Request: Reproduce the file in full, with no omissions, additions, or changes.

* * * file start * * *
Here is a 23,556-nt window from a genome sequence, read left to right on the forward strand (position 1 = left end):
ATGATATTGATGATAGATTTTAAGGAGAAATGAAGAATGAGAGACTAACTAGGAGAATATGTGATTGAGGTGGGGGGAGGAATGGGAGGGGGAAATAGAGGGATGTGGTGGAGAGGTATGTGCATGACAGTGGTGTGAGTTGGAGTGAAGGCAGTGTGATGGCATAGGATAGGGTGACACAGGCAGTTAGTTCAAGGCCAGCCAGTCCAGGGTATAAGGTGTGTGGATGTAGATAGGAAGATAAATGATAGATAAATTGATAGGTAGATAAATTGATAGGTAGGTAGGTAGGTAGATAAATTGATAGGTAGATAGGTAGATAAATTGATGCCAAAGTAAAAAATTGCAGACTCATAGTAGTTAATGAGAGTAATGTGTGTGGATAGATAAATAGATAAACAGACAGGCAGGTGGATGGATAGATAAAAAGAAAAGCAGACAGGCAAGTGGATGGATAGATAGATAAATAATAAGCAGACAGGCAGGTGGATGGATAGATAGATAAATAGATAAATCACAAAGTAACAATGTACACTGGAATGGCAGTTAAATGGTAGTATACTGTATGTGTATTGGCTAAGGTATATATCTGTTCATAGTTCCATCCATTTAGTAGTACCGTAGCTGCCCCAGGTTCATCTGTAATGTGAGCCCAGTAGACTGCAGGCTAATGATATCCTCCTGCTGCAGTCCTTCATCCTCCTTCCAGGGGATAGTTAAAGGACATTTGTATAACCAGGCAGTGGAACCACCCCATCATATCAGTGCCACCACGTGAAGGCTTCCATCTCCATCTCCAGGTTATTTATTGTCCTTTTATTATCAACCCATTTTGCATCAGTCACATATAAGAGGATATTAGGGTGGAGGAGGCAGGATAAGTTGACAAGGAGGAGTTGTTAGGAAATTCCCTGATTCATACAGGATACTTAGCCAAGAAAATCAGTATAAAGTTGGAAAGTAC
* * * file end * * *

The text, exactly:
Here is a 23,556-nt window from a genome sequence, read left to right on the forward strand (position 1 = left end):
ATGATATTGATGATAGATTTTAAGGAGAAATGAAGAATGAGAGACTAACTAGGAGAATATGTGATTGAGGTGGGGGGAGGAATGGGAGGGGGAAATAGAGGGATGTGGTGGAGAGGTATGTGCATGACAGTGGTGTGAGTTGGAGTGAAGGCAGTGTGATGGCATAGGATAGGGTGACACAGGCAGTTAGTTCAAGGCCAGCCAGTCCAGGGTATAAGGTGTGTGGATGTAGATAGGAAGATAAATGATAGATAAATTGATAGGTAGATAAATTGATAGGTAGGTAGGTAGGTAGATAAATTGATAGGTAGATAGGTAGATAAATTGATGCCAAAGTAAAAAATTGCAGACTCATAGTAGTTAATGAGAGTAATGTGTGTGGATAGATAAATAGATAAACAGACAGGCAGGTGGATGGATAGATAAAAAGAAAAGCAGACAGGCAAGTGGATGGATAGATAGATAAATAATAAGCAGACAGGCAGGTGGATGGATAGATAGATAAATAGATAAATCACAAAGTAACAATGTACACTGGAATGGCAGTTAAATGGTAGTATACTGTATGTGTATTGGCTAAGGTATATATCTGTTCATAGTTCCATCCATTTAGTAGTACCGTAGCTGCCCCAGGTTCATCTGTAATGTGAGCCCAGTAGACTGCAGGCTAATGATATCCTCCTGCTGCAGTCCTTCATCCTCCTTCCAGGGGATAGTTAAAGGACATTTGTATAACCAGGCAGTGGAACCACCCCATCATATCAGTGCCACCACGTGAAGGCTTCCATCTCCATCTCCAGGTTATTTATTGTCCTTTTATTATCAACCCATTTTGCATCAGTCACATATAAGAGGATATTAGGGTGGAGGAGGCAGGATAAGTTGACAAGGAGGAGTTGTTAGGAAATTCCCTGATTCATACAGGATACTTAGCCAAGAAAATCAGTATAAAGTTGGAAAGTAC